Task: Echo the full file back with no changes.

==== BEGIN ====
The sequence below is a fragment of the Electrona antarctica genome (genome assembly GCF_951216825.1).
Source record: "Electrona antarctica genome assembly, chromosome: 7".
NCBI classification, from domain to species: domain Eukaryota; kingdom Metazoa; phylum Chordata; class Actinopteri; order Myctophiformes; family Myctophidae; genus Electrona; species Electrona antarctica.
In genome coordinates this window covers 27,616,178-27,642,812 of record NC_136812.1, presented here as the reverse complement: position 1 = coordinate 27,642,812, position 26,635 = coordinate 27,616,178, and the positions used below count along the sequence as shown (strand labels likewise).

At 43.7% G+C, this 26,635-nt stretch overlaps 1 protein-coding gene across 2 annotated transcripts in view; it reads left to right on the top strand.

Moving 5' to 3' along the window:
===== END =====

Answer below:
The sequence below is a fragment of the Electrona antarctica genome (genome assembly GCF_951216825.1).
Source record: "Electrona antarctica genome assembly, chromosome: 7".
NCBI classification, from domain to species: domain Eukaryota; kingdom Metazoa; phylum Chordata; class Actinopteri; order Myctophiformes; family Myctophidae; genus Electrona; species Electrona antarctica.
In genome coordinates this window covers 27,616,178-27,642,812 of record NC_136812.1, presented here as the reverse complement: position 1 = coordinate 27,642,812, position 26,635 = coordinate 27,616,178, and the positions used below count along the sequence as shown (strand labels likewise).

At 43.7% G+C, this 26,635-nt stretch overlaps 1 protein-coding gene across 2 annotated transcripts in view; it reads left to right on the top strand.

Moving 5' to 3' along the window: